Microsoft is drawing some criticism for what some people are calling the "avoid ghetto" feature, which would supposedly let Windows Phone users steer clear of bad neighborhoods. What would this product mean for women's safety?
CNET reports that the "avoid ghetto" function (that questionable term seems to have been invented by CBS Seattle) would combine crime statistics with GPS to suggest safe routes to smartphone users. Writes CNET's Chris Matyszczyk, "It's one thing to avoid areas where there might have occurred physical assaults and gunfire. It's another to avoid, say, places where burglaries are popular, as one suspects quite a few allegedly nice areas are subject to burglars' desires." But what about sexual assaults?
On one level, it makes intuitive sense to avoid neighborhoods with a high level of sex crimes — whenever there's a rash of assaults in a particular area, women are often told to do just that. And women might find sex crime information useful when planning routes. On the other hand, there are plenty of times when you don't have much choice in the matter (like, say, if you live in one of the areas deemed a "ghetto"). Also, since most rape victims already know their attackers, walking alone likely isn't when you're at the greatest risk. And telling ladies to avoid bad neighborhoods — like so much supposedly anti-rape advice — has the effect of limiting their movements while letting rapists roam free. I could even see an "avoid sex crimes" app used for victim-blaming — if she'd only been using her smartphone correctly, she wouldn't have been assaulted.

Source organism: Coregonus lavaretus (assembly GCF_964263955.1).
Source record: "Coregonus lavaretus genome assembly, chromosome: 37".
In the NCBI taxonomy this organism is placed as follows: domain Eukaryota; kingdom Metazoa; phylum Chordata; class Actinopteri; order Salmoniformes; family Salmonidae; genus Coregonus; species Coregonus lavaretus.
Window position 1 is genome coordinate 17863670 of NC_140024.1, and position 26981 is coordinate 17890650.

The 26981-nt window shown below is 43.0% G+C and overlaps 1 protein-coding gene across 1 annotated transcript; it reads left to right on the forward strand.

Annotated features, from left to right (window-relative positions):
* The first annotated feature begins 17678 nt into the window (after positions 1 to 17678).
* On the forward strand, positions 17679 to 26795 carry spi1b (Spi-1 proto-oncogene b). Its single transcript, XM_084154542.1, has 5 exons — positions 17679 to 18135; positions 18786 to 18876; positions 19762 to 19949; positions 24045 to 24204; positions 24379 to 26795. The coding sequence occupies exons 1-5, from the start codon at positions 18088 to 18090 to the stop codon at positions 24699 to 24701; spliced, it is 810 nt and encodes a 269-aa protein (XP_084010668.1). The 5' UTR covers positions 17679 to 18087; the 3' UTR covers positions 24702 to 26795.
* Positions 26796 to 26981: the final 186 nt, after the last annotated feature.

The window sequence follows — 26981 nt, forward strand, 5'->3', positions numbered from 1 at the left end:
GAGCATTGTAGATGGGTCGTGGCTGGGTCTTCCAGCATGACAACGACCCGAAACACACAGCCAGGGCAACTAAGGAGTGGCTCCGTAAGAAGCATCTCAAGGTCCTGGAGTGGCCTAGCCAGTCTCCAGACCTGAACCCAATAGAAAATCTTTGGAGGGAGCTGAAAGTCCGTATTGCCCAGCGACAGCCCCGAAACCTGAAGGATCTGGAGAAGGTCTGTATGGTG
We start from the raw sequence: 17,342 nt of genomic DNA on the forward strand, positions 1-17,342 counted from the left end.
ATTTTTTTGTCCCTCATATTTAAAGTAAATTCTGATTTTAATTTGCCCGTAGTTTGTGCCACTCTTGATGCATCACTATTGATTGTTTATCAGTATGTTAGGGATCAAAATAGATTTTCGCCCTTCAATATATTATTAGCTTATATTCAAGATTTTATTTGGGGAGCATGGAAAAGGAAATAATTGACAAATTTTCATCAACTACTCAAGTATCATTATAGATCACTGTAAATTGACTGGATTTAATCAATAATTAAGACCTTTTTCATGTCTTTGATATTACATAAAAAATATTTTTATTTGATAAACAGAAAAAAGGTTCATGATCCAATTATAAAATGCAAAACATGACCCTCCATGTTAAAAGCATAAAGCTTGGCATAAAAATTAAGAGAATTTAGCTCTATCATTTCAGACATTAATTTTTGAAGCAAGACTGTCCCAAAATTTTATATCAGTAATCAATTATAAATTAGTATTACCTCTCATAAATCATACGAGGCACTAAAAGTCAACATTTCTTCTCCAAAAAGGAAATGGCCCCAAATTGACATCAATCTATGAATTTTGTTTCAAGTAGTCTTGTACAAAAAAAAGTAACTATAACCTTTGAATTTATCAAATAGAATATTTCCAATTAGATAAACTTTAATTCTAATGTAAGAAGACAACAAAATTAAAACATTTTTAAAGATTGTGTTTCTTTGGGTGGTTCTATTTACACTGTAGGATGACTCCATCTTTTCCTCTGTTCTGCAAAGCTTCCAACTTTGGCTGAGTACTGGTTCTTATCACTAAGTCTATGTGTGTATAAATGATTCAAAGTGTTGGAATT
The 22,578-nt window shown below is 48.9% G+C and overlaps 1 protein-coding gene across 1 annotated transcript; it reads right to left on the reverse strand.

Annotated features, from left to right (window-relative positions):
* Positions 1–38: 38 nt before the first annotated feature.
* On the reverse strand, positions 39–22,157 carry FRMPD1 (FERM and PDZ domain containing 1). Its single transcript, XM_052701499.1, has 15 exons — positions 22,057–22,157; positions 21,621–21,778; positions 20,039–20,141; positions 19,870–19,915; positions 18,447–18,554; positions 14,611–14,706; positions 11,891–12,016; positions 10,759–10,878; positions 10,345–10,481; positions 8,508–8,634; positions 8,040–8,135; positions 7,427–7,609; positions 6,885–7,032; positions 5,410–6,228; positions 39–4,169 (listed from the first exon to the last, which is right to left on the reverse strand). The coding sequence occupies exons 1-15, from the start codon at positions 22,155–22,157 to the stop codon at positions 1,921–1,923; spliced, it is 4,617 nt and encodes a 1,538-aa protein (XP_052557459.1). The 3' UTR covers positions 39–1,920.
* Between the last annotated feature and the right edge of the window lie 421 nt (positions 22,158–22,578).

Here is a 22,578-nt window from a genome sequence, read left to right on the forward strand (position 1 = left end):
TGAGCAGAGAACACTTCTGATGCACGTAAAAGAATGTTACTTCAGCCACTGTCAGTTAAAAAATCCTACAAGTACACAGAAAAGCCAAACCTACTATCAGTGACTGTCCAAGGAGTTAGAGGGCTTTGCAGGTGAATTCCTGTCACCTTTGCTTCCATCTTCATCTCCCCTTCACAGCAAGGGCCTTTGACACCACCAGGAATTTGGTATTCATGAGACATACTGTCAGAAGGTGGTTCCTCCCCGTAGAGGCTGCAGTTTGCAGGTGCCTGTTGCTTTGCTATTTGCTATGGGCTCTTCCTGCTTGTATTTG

Microsoft's patent doesn't mention ladies or rape specifically. In fact, what it does say about combining crime stats with GPS is pretty dude-centric: "The generation component 104 can analyze the information and construct a direction set that allows the user to take paths that take him to his home in a quickest amount of time while keeping the user relatively safe (e.g., taking the user through neighborhoods with violent crime statistics below a certain threshold)." But violent crime stats generally do include rape, and odds are that if "avoid ghetto" does make it to market, Microsoft developers are going to have to deal with this issue. If they choose to include rape stats in their route recommendations, they may be arming ladies with some extra information. Whether such information can really help women, though, is much more uncertain.